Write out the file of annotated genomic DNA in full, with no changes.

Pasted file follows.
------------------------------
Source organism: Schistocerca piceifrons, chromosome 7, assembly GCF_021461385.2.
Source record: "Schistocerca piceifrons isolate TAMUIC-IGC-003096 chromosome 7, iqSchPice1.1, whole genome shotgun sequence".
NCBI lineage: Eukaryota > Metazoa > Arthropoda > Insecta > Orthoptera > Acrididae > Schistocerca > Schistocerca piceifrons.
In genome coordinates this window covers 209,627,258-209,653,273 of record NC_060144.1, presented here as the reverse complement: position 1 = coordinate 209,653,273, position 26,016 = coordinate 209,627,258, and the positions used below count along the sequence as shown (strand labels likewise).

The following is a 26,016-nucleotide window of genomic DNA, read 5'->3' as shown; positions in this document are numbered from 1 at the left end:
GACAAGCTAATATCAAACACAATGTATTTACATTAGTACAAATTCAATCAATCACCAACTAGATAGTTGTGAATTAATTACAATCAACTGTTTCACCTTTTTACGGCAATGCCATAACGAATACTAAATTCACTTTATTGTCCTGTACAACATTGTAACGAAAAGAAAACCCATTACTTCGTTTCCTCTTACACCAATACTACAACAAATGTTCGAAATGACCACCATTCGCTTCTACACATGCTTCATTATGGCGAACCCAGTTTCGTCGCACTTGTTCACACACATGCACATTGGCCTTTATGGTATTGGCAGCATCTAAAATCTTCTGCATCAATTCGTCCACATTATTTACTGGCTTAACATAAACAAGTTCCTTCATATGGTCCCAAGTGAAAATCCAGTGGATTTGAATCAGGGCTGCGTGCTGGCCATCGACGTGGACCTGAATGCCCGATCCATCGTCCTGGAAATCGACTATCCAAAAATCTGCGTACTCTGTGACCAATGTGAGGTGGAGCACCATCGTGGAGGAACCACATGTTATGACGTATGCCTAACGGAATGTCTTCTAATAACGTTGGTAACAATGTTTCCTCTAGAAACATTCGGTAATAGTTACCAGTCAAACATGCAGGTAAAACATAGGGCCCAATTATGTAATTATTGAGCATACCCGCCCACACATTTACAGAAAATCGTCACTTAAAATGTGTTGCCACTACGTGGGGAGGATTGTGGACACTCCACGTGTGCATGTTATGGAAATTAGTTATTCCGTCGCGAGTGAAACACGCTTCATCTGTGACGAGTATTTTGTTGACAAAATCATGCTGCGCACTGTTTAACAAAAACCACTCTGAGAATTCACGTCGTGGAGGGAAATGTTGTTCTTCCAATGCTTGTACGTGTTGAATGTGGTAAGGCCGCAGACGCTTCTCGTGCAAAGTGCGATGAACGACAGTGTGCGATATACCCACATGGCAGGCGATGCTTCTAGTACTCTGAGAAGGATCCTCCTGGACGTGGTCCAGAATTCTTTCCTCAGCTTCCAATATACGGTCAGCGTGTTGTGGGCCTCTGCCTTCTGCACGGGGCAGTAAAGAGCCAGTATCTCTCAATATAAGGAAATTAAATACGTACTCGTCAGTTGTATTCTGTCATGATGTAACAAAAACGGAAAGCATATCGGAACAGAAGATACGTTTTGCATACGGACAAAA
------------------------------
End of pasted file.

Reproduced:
Source organism: Schistocerca piceifrons, chromosome 7, assembly GCF_021461385.2.
Source record: "Schistocerca piceifrons isolate TAMUIC-IGC-003096 chromosome 7, iqSchPice1.1, whole genome shotgun sequence".
NCBI lineage: Eukaryota > Metazoa > Arthropoda > Insecta > Orthoptera > Acrididae > Schistocerca > Schistocerca piceifrons.
In genome coordinates this window covers 209,627,258-209,653,273 of record NC_060144.1, presented here as the reverse complement: position 1 = coordinate 209,653,273, position 26,016 = coordinate 209,627,258, and the positions used below count along the sequence as shown (strand labels likewise).

The following is a 26,016-nucleotide window of genomic DNA, read 5'->3' as shown; positions in this document are numbered from 1 at the left end:
GACAAGCTAATATCAAACACAATGTATTTACATTAGTACAAATTCAATCAATCACCAACTAGATAGTTGTGAATTAATTACAATCAACTGTTTCACCTTTTTACGGCAATGCCATAACGAATACTAAATTCACTTTATTGTCCTGTACAACATTGTAACGAAAAGAAAACCCATTACTTCGTTTCCTCTTACACCAATACTACAACAAATGTTCGAAATGACCACCATTCGCTTCTACACATGCTTCATTATGGCGAACCCAGTTTCGTCGCACTTGTTCACACACATGCACATTGGCCTTTATGGTATTGGCAGCATCTAAAATCTTCTGCATCAATTCGTCCACATTATTTACTGGCTTAACATAAACAAGTTCCTTCATATGGTCCCAAGTGAAAATCCAGTGGATTTGAATCAGGGCTGCGTGCTGGCCATCGACGTGGACCTGAATGCCCGATCCATCGTCCTGGAAATCGACTATCCAAAAATCTGCGTACTCTGTGACCAATGTGAGGTGGAGCACCATCGTGGAGGAACCACATGTTATGACGTATGCCTAACGGAATGTCTTCTAATAACGTTGGTAACAATGTTTCCTCTAGAAACATTCGGTAATAGTTACCAGTCAAACATGCAGGTAAAACATAGGGCCCAATTATGTAATTATTGAGCATACCCGCCCACACATTTACAGAAAATCGTCACTTAAAATGTGTTGCCACTACGTGGGGAGGATTGTGGACACTCCACGTGTGCATGTTATGGAAATTAGTTATTCCGTCGCGAGTGAAACACGCTTCATCTGTGACGAGTATTTTGTTGACAAAATCATGCTGCGCACTGTTTAACAAAAACCACTCTGAGAATTCACGTCGTGGAGGGAAATGTTGTTCTTCCAATGCTTGTACGTGTTGAATGTGGTAAGGCCGCAGACGCTTCTCGTGCAAAGTGCGATGAACGACAGTGTGCGATATACCCACATGGCAGGCGATGCTTCTAGTACTCTGAGAAGGATCCTCCTGGACGTGGTCCAGAATTCTTTCCTCAGCTTCCAATATACGGTCAGCGTGTTGTGGGCCTCTGCCTTCTGCACGGGGCAGTAAAGAGCCAGTATCTCTCAATATAAGGAAATTAAATACGTACTCGTCAGTTGTATTCTGTCATGATGTAACAAAAACGGAAAGCATATCGGAACAGAAGATACGTTTTGCATACGGACAAAA